(Warning: all links in this post direct to pages in Dutch)
It started between Heaven and Earth. Way above limbo, evidently. If you go climbing in a converted church (above mentioned name) you probably think it will end with a day of stiff muscles. And not with, well, four years in Limbo. But sometimes it does.
One of our former postdocs went climbing with her climbing mate, as she always did on Tuesday. Her mate's girlfriend was climbing the route beside her. These often climbed together, too. While the guy was belaying our postdoc he was also keeping half an eye on his girlfriend. Was that what went wrong? When the girlfriend reached the top, abseiled down, and walked past to get to the bar our ill-omened climbing partner took our postdoc out of belay. He did it without thinking, and wasn't even sure himself what has prompted that. Possibly he linked the sight of his girlfriend on the ground with the subconscious assumption he was done belaying.
Our postdoc didn't know that. She either reached the top, and without further ado lowered herself into the rope, or she fell. Either way; she relied on the rope, but found it wasn't attached to anything. She fell, broke her ribs, tore her lung artery, and died.
For her the story was over. For her climbing partner it had only begun. He was charged with manslaughter. He was found guilty, but not prosecuted, as court judged he had suffered enough, and could be trusted not to do anything like this again. And indeed, he will have to live with these memories forever. But was that all there is to say about it?
No. Public prosecution appealed. They figured he had been grossly negligent, and that the court had drawn the wrong conclusions from the fact he had been acting subconsciously. The court saw that as, can we say, mitigating; public prosecution saw it as incriminating. They wanted to see him punished.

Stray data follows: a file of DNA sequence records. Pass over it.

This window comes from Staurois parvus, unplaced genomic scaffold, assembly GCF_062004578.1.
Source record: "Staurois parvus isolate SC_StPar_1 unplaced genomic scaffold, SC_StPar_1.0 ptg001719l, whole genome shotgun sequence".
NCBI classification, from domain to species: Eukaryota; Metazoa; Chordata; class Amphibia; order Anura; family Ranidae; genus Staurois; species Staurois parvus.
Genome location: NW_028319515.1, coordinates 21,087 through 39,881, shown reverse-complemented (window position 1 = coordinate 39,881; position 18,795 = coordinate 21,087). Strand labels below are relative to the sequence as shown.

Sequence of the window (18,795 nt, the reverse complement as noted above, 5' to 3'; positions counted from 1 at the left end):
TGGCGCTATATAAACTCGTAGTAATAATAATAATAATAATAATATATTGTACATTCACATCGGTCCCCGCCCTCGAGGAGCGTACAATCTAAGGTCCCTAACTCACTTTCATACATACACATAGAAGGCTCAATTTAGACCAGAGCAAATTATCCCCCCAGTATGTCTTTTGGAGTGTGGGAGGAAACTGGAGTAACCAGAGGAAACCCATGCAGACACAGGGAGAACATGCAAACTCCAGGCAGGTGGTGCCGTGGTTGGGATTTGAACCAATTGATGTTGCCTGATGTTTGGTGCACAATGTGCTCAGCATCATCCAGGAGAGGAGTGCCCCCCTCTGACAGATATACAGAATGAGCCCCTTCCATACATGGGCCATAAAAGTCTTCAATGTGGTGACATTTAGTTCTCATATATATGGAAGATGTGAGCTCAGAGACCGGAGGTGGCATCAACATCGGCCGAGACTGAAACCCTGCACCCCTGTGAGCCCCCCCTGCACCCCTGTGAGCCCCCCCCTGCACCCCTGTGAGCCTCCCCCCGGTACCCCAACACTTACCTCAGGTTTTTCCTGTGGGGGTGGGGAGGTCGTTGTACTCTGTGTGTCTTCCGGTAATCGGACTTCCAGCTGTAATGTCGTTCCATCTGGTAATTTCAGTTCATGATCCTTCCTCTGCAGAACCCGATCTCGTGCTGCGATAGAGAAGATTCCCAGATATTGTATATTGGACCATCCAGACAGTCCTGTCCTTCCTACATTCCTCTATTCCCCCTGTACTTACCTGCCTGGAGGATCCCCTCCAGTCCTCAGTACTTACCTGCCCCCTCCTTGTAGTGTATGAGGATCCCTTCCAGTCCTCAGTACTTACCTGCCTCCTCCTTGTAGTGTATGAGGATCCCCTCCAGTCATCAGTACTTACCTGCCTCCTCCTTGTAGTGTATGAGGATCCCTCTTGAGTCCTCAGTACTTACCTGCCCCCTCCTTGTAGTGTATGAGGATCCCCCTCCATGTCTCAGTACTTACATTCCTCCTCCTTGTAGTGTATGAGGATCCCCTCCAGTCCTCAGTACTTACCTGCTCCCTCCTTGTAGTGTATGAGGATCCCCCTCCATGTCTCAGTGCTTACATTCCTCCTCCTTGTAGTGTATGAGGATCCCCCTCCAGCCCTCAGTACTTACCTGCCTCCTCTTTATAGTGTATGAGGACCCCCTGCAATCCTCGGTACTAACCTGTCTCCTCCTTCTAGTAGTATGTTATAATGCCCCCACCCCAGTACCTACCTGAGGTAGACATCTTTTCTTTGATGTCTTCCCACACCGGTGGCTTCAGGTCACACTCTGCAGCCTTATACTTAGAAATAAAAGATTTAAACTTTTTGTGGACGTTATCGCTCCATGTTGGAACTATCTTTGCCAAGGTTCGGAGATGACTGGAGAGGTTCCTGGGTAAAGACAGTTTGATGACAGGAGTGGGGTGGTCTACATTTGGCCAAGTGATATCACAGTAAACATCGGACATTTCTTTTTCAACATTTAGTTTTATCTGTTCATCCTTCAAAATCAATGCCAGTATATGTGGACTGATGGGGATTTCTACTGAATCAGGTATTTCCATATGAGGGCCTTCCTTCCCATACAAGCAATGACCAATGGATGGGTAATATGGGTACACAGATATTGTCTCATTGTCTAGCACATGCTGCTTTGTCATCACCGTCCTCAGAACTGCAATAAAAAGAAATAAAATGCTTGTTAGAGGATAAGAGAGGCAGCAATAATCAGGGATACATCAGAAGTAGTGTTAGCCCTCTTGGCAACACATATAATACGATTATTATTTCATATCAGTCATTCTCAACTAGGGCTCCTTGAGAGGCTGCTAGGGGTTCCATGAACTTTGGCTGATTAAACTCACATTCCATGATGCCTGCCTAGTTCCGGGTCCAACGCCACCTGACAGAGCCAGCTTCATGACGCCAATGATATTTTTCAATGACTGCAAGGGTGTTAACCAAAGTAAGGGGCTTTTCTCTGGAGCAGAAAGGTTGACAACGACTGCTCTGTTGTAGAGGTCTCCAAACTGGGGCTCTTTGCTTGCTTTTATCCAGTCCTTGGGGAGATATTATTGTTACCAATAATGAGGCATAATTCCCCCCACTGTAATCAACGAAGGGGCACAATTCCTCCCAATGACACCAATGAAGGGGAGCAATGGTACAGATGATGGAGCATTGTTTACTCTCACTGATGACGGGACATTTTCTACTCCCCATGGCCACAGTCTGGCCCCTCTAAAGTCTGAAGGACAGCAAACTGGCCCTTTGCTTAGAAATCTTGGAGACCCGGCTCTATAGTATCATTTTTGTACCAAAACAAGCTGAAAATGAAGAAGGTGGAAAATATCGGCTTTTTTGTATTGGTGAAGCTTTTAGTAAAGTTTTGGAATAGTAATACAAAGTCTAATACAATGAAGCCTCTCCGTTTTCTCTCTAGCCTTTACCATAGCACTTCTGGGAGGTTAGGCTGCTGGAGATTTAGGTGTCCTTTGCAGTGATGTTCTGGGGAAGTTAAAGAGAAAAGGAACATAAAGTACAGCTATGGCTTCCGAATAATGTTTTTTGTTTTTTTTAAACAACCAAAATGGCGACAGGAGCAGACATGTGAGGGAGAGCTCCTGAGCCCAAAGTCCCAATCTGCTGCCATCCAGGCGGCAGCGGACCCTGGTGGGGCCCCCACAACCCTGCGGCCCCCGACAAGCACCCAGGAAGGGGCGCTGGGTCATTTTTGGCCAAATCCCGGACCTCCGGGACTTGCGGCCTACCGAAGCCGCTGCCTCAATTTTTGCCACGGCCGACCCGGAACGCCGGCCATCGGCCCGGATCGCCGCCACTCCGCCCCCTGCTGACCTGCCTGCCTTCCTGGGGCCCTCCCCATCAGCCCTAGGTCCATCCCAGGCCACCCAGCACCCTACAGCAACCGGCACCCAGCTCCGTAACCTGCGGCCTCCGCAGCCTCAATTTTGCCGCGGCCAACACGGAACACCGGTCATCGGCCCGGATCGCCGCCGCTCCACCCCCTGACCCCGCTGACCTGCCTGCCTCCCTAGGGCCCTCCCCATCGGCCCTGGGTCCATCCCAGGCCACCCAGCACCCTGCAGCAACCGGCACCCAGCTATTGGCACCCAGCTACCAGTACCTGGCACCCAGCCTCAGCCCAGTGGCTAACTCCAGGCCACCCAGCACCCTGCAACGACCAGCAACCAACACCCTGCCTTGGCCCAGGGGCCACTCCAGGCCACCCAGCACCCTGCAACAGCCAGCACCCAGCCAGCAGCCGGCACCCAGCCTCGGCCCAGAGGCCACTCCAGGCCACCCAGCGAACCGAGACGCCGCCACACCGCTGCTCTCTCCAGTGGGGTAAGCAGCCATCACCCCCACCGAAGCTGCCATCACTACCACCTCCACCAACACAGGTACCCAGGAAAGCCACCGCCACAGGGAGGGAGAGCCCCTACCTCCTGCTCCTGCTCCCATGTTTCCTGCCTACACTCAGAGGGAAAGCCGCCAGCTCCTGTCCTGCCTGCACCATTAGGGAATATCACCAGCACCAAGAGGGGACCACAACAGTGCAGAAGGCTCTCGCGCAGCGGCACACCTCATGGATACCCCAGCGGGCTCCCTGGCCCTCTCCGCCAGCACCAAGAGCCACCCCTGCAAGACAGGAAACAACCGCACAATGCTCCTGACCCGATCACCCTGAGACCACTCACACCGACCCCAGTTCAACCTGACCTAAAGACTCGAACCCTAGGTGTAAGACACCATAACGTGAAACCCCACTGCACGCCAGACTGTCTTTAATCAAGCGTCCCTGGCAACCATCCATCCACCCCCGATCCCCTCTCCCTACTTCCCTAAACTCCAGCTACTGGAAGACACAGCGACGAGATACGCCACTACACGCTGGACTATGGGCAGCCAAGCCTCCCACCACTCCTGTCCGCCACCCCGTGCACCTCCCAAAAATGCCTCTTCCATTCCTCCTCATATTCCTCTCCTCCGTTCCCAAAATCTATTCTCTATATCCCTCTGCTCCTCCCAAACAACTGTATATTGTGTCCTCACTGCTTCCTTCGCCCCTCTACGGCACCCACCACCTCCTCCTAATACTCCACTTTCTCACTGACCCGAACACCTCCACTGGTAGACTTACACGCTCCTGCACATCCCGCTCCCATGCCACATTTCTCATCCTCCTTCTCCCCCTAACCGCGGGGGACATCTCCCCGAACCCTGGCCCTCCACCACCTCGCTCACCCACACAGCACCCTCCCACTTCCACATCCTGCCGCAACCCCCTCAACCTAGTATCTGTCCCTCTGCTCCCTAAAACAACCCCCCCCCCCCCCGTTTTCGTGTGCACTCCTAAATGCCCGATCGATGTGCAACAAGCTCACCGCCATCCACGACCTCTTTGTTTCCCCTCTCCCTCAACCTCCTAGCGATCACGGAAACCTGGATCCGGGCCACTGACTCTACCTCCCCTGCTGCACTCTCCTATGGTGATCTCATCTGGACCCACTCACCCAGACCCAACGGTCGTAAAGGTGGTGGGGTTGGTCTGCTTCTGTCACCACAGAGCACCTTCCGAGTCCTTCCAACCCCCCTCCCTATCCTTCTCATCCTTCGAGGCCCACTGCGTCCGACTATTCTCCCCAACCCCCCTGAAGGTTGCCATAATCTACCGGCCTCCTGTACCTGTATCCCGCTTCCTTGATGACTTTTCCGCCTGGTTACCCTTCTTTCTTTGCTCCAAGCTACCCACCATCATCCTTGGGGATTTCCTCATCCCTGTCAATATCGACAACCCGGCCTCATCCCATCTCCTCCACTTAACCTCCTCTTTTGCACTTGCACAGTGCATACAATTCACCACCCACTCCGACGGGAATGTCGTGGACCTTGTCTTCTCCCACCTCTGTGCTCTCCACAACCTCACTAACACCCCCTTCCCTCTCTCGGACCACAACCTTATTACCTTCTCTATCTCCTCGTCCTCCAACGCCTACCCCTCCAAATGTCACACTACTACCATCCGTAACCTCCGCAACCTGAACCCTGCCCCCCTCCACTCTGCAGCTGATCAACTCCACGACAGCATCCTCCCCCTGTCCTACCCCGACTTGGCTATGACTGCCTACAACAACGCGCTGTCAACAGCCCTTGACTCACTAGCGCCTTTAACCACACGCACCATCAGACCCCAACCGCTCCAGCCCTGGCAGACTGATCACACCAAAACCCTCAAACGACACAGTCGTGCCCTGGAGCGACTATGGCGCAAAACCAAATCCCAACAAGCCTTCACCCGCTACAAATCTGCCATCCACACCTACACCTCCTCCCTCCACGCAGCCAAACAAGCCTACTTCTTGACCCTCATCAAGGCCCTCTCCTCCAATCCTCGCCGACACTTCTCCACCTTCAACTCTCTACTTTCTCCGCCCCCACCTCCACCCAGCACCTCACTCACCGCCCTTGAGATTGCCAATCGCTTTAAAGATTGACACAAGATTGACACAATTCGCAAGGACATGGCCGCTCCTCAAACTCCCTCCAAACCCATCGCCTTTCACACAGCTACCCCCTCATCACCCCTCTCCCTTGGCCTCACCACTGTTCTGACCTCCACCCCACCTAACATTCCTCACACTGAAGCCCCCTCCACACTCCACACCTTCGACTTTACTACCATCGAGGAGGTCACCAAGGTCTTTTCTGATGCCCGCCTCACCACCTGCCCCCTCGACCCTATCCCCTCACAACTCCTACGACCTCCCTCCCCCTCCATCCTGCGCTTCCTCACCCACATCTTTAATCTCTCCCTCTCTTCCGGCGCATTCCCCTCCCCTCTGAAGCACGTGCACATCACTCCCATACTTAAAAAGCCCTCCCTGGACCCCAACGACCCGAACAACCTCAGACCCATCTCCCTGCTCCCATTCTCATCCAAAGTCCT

This month, almost 4 years later, the final verdict is given. The appeal is rejected. He will no further be hassled by courts.
Why am I mentioning all this? I stumbled across a column in a big Dutch newspaper on this case. And as I knew the girl I was interested. Whatever legal action is performed, we won't get Mirjam back. But my thoughts are with the guy. If such an accident happens it's bad enough; having your face dragged through dirt for four years must make things hell. I hope he can find some peace now.
And the rest of the world? The judge noticed a few almost identical cases had happened; he or she suggested it may be better if indoor climbing happened in such a way that only the climber, and not the belayer, can take him- or herself out of belay; not the belayer. With in the Netherlands only already three accidents like this (one non-fatal) one can see the rationale. I just wonder how feasible it is; that would mean a revolution in climbing kit! Only for a few distracted Dutchies? I wonder if there will be a Dutch law to enforce that. I guess it would be met with lots of moaning, but then again; prevention of the loss of someone like Mirjam is worth quite a lot of that...